Ambassador Hotel block Downtown sold for redevelopment
Two St. Augustine developers plan to bring the historic Ambassador Hotel in Downtown Jacksonville back to its “original luster” and add an apartment complex and retail space on the same block.
The partners of Augustine Development Group provided details of their plans Monday, days after they purchased five lots totaling 1.5 acres for $5.4 million.
Bryan Greiner and George Bochis said they plan to renovate the Ambassador and are in talks with several hotel chains to operate the 100 rooms inside the storied structure. They confirmed that Cambria and La Quinta are two companies being considered.
In addition to rehabbing the hotel, they plan to construct a 200-unit luxury apartment building with 15,000 square feet of retail. To do that, they will demolish the old bank building at 404 N. Julia St., which they said doesn’t have historical significance. It was buit in 1926.
The apartments will come in one- and two-bedroom units and the complex will have a fitness center and a rooftop pool.
Bochis will be the CEO of the project, called Axis Hotels, but management of the facilities will fall to Integrity Hospitality Management, with whom the developers have an existing relationship.
“We hope to cater on the multifamily side for people who work at the State Attorney’s Office and the courthouse,” Greiner said, adding that this is their first project in Jacksonville. The company has worked on dozens of other projects throughout Florida.
They noted that other developers are doing the same type of projects nearby, like the Barnett and Laura Street Trio renovations.
Sam Easton, of Easton Sanderson & Company, has been the owner of the 95-year-old Ambassador Hotel since 1971. He said he’s happy to see the property go to a “visionary” developer who is “creative and a risk taker.”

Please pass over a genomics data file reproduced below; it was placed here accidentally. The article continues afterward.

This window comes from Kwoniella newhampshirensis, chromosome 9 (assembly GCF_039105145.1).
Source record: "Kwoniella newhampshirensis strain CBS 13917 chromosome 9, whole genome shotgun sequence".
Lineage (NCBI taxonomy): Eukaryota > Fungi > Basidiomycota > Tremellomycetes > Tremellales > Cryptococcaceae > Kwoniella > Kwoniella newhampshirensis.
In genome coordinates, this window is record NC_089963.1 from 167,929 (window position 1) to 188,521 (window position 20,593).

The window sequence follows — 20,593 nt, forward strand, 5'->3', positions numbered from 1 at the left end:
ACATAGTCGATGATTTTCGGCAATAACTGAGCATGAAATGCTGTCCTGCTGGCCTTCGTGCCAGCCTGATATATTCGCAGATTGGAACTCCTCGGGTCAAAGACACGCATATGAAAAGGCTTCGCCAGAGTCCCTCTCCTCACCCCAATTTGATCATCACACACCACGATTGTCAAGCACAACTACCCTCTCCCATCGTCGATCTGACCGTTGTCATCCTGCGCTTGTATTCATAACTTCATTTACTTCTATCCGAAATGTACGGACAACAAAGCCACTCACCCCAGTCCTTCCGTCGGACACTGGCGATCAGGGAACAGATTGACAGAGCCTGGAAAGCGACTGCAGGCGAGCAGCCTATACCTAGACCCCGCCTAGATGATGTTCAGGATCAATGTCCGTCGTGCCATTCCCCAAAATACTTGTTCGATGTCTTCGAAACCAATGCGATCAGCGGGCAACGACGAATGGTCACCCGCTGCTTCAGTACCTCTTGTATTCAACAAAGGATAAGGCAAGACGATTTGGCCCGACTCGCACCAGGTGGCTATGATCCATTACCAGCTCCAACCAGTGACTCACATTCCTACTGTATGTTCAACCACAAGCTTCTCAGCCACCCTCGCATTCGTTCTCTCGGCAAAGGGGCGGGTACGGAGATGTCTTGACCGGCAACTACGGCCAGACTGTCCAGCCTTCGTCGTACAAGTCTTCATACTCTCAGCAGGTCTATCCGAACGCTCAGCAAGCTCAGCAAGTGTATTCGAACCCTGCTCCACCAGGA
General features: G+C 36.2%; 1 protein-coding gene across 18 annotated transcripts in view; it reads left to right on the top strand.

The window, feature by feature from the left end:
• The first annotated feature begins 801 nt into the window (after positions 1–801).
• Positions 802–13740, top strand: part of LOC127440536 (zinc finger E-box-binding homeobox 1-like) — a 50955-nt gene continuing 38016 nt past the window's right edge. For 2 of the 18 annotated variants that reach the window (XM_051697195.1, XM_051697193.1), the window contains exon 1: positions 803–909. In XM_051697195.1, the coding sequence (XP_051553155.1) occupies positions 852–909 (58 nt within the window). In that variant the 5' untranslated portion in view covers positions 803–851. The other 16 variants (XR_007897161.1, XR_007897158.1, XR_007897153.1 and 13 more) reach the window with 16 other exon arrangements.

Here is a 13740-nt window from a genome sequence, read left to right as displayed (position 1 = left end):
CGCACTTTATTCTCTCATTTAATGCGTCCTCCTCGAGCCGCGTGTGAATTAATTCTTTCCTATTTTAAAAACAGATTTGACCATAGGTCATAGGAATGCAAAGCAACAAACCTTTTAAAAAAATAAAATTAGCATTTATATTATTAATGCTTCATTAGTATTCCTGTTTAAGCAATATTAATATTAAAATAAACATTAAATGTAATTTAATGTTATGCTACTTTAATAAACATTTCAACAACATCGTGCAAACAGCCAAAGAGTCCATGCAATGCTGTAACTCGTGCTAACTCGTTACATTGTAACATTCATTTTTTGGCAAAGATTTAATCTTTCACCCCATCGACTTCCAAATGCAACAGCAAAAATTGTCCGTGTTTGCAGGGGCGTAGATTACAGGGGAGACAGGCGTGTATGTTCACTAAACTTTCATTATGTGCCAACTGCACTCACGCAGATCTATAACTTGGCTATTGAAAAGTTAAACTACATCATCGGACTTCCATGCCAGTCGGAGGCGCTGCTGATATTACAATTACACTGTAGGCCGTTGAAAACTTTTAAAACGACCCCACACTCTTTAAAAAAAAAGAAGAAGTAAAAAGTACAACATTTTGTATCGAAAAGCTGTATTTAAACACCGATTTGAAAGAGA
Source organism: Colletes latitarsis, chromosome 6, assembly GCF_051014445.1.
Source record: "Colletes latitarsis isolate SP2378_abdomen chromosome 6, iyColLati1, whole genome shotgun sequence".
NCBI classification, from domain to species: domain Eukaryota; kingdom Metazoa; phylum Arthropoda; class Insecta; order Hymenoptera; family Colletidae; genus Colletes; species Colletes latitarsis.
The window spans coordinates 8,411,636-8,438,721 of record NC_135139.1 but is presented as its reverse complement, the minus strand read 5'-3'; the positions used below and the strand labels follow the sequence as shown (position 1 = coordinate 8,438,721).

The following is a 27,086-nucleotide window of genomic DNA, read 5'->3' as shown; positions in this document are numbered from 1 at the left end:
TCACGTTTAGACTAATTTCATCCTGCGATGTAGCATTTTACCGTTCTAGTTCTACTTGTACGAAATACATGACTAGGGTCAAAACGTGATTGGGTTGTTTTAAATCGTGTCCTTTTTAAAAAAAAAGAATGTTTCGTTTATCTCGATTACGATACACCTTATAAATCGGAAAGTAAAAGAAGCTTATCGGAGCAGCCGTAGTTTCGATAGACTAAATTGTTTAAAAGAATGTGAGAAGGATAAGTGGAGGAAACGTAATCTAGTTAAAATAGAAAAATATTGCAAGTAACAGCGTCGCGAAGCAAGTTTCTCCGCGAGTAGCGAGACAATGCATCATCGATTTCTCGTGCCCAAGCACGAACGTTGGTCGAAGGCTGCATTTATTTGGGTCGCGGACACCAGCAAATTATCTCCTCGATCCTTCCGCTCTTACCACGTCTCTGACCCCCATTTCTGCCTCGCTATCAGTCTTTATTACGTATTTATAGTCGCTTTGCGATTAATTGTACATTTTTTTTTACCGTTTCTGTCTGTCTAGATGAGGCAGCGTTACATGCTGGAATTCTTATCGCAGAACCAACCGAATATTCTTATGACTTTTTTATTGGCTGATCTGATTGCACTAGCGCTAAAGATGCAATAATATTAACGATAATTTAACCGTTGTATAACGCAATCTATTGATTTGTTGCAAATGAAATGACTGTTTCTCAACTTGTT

He said the Downtown area is in dire need of renovation and that nothing was happening for years but now things are really starting to “take off.”
“People are really signing deals,” he said.
The developers said they haven’t determined what incentives are available, like federal tax credits, as part of the hotel being in the National Register of Historic Places.
They also said they have had only preliminary meetings with members of the Downtown Investment Authority and the city of Jacksonville to discuss additional grants or incentives, and that they don’t have any specific funding resources to divulge yet.
Aundra Wallace, DIA CEO, was not available for comment Monday afternoon.
The developers said they plan on submitting permit applications in the next few weeks and that the first phase of the project will be to renovate the hotel and then demolish the old bank building next door.
“It was once a very high-end hotel back in the day,” Greiner said. “We want to really bring it back to its original luster, by bringing it up to code with new mechanical, electrical and plumbing.”
The two estimate that the project will take two years to complete, and that their hope is that it gets underway within 90 days.